12. Match day
The FootStar gaming experience is based on a football simulation program named Match Engine (or simply ME). The ME takes into account all the information relevant about a player (including skills, talents, equipment, fitness, moral, confidence and adaptability) and uses it to simulate a real football match.
A match game is played in 90 minutes, and the FS ME simulates this entire period, which means that a FS game lasts for 90 real-life minutes and can be watched as a real-time experience. However, one does not need to accompany the game minute by minute, as a report is generated after the match is over and can be accessed at any time. It is, however, more excited to watch the game as it is played and cheer for that win with your fellow mates! A list containing the dates and hours of all game categories is available here Match Schedules to know when a game is scheduled to begin. You should also notice a warning on the home page, telling you when will be your next match.
You can also access your teams schedule and see when and where your games will be played. This is an important tool to keep track of all the game related events, which includes travelling and training. It may happen that a match is scheduled to be played at another city. A description on the travelling system can be read on Chapter 13.
Fitness, Moral and Confidence
Each player´s performance is highly dependent on the conditions in which he presents himself for the match. Fitness, Moral and Confidence, are the 3 most easily controlled variables and can set the different on the field. Both Fitness and Moral vary from 0 to 100%. They affect all the skills proportionally, which means that any value below 100% will result in skill penalties. Confidence, however, has discrete levels, with "High" and "Very High" representing the desired confidence. Unlike the other 2, Fitness varies during the match, depending on the player Stamina and match occurrences. Therefore, even if a player starts with 100% Fitness, it will drop during the game. Moral and Confidence, on the other hand, are only affected after the match is concluded. Better performances can increase these two variables, while team defeats or bad performances may decrease their values.
Position / Side Experience
Each time a player plays on a certain position (goalkeeper, defender, midfield, forward) or side (left, right, center) he´ll gain experience for that position and/or side. A player position will be set as the one with the most experience. It is possible to have 100% at different sides, thus being proficient in more than one side at the same time. However, this does not apply to positions. Playing at a different side or position than your original ones, you are playing repositioned. This means that you´ll suffer penalties on your individual match skills. We also differ side and position repositioning. When you play on a "wrong" side the ME takes 20% out of your short passes, long passes and technique skills and also 50% of your crosses ability. If you´re put on a "wrong" position, the ME takes 20% out of your short passes and long passes ability, 40% of your game vision ability and 50% of your positioning ability.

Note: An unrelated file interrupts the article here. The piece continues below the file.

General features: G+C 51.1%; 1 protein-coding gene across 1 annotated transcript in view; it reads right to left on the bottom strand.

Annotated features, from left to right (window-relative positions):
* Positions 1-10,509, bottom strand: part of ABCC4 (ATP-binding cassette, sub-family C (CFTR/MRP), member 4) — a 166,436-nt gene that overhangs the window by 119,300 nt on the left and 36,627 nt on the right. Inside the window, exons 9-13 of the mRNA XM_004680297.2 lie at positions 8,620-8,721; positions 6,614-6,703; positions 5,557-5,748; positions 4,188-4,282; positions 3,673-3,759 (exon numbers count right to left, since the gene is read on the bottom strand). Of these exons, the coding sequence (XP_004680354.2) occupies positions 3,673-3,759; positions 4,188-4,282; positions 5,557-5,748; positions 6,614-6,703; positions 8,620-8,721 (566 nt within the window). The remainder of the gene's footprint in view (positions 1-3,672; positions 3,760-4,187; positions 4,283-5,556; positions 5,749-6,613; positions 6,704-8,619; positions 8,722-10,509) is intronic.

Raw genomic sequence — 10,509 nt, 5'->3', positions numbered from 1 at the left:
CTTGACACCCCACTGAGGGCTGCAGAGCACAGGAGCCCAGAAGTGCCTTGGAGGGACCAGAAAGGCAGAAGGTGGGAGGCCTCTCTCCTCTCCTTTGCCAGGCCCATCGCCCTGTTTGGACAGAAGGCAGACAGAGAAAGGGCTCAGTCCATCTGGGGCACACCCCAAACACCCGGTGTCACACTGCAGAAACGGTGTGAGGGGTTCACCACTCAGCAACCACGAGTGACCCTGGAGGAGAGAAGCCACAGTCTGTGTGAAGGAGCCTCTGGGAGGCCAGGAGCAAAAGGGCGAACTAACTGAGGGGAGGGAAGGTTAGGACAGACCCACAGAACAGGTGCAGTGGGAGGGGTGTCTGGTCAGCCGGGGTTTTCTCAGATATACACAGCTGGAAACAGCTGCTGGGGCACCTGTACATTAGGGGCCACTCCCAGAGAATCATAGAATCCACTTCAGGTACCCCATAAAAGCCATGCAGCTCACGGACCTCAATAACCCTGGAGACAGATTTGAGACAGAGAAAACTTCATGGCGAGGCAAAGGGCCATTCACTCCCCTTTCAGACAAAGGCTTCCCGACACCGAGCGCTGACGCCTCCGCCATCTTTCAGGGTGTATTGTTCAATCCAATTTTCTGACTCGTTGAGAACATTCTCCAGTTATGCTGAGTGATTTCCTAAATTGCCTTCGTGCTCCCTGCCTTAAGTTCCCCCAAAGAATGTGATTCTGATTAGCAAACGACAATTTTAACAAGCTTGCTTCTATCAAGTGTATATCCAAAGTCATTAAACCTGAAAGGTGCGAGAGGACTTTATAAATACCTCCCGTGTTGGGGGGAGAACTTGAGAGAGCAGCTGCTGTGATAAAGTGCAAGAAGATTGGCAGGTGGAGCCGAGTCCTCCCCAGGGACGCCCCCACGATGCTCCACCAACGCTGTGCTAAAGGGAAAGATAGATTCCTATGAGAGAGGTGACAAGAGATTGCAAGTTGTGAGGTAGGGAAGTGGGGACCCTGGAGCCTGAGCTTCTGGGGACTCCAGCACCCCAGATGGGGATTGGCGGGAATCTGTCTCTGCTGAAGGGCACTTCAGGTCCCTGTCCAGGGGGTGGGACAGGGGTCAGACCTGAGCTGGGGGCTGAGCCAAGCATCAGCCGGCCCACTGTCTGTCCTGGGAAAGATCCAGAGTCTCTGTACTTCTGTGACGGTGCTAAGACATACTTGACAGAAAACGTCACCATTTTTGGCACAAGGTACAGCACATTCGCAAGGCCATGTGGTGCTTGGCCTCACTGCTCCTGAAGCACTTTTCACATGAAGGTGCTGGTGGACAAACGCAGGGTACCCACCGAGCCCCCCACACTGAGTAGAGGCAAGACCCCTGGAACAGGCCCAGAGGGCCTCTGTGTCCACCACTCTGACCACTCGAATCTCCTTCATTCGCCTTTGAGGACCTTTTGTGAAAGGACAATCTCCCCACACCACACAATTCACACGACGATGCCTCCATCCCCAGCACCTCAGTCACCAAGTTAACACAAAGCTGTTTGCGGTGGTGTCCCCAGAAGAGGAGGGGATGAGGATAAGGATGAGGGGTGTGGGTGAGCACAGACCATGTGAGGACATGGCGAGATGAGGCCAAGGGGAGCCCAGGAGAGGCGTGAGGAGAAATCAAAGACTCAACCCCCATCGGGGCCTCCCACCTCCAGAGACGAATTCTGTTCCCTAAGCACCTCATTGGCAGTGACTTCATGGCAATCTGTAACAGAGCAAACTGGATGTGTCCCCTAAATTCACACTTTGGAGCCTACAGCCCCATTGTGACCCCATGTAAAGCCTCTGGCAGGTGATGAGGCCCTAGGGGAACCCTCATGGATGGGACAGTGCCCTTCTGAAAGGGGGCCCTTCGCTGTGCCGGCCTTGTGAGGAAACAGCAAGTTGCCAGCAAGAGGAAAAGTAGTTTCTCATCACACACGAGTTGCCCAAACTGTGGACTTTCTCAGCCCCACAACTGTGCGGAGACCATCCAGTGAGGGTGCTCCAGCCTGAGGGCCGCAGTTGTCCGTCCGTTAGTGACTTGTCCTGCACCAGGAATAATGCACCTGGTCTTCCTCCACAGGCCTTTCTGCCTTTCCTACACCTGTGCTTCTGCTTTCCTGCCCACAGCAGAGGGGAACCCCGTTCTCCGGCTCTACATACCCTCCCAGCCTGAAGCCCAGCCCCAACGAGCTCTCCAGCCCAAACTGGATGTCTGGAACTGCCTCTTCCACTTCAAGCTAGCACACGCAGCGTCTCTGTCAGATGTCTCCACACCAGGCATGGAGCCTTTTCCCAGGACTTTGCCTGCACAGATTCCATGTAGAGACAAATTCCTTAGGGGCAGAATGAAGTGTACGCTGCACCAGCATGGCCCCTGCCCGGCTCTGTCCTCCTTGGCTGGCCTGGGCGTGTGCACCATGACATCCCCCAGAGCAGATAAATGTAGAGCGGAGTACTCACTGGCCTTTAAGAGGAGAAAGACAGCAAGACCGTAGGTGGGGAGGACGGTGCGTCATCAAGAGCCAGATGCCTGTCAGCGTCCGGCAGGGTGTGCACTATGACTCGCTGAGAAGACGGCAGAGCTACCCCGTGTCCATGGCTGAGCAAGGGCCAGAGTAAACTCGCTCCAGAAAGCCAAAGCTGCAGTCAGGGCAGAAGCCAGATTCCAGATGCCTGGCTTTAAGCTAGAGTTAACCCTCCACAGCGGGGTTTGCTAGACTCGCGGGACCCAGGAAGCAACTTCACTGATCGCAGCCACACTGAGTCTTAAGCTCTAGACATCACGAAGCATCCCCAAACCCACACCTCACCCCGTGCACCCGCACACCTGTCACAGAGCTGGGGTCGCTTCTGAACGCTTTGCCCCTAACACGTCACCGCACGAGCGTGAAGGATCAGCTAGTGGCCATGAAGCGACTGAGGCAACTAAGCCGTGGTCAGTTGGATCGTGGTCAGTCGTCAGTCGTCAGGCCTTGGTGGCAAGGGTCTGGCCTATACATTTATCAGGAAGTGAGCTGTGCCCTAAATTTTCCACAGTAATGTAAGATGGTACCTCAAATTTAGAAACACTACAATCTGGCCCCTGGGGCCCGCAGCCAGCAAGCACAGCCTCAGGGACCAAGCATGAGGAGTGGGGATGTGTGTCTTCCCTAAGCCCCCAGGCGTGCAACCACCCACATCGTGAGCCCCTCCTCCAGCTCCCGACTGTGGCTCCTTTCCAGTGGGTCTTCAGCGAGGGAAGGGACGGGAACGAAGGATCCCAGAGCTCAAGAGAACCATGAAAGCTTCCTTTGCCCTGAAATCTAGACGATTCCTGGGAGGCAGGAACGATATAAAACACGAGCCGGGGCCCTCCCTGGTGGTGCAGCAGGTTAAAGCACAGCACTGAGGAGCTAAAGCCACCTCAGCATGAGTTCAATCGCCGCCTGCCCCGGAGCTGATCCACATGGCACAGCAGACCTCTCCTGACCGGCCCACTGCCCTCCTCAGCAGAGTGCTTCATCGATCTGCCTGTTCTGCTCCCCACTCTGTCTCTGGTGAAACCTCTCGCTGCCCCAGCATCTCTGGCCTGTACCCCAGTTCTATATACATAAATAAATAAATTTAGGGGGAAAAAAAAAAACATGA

The Individual Orders (IOs, also known as Match Orders - MOs) are a set of guidelines for your player on how to behave on the field. These must be pre-set before a match and will determine most of the actions your player performs. However, experience plays a part in this, as less experienced players will not always follow the IOs. Here follows a description of the current IOs:
1 - Shoot from distance - whether a player shoots more frequently from long range or not.
2 - Run with Ball Direction - once you´re with the ball, it decides to where you run (middle or sides).
3 - Hold up ball - How frequently a player will try to hold up the ball and, therefore, lose time or wait for better passing opportunities.
4 - Passing type/Distribution (GKs) - Whether the player will opt for short, long or mixed passes.
5 - Dribbling/tricks - Whether the player will frequently try to dribble other players or avoid such confrontations.
6 - Avoid getting tired - Whether the player will play on the maximum of his efforts or avoid getting tired, taking all the consequences from it (experience hits, etc).
7 - Defensive corner position - Where the player will position himself during a corner kick situation against his team.
8 - Offensive corner position - Where the player will position himself during a corner kick situation favouring his team.
9 - Free kick action - Whether the player will pass or shoot the goal more frequently from a free kick situation.
10 - Penalty kick side - To what side of the goal the player will take his penalty shots.
11 - Close Marking/Pressing - Whether the player will try to press his opponents tightly or not.
12 - Pass side preference - Whether the player will try to pass to player in the flanks, to players in the center, or mixed.
13 - Cross from - Whether the player will try to cross from the end line or from 3/4 of the pitch.
14 - Cross type - Whether players will cross the ball near the ground or try high balls (that is, an option to favor attackers´ heading/finishing skills).
15 - Movements - A very important order: whether the player will run up or down the field in attacking or defensive situations.
16 - Passes to open spaces - Whether players will try to pass to the front of players in good attacking positions or to their feet.
17 - Try to run from marker - Whether players will try to find open spaces away from their opponents or stay in position.
18 - Run to the area during crosses - Whether players will try to run to the heart of the area in good cross situations or not.
19 - Type of commemoration after goal - How the player will commemorate when he scores a goal, from a set of possible options.
20 - Try curve balls - Whether the player will try curve balls when shooting or crossing.
21 - Tackling Intensity - Easy, hard or normal tackling. The type of tackling will influence the probability of winning a tackle but also increase or decrease the probability of committing fouls (and, in the future, injuries).
22 - Pass to the front - Whether a player will try more frequently to pass to players in more offensive situations than him on the pitch or not.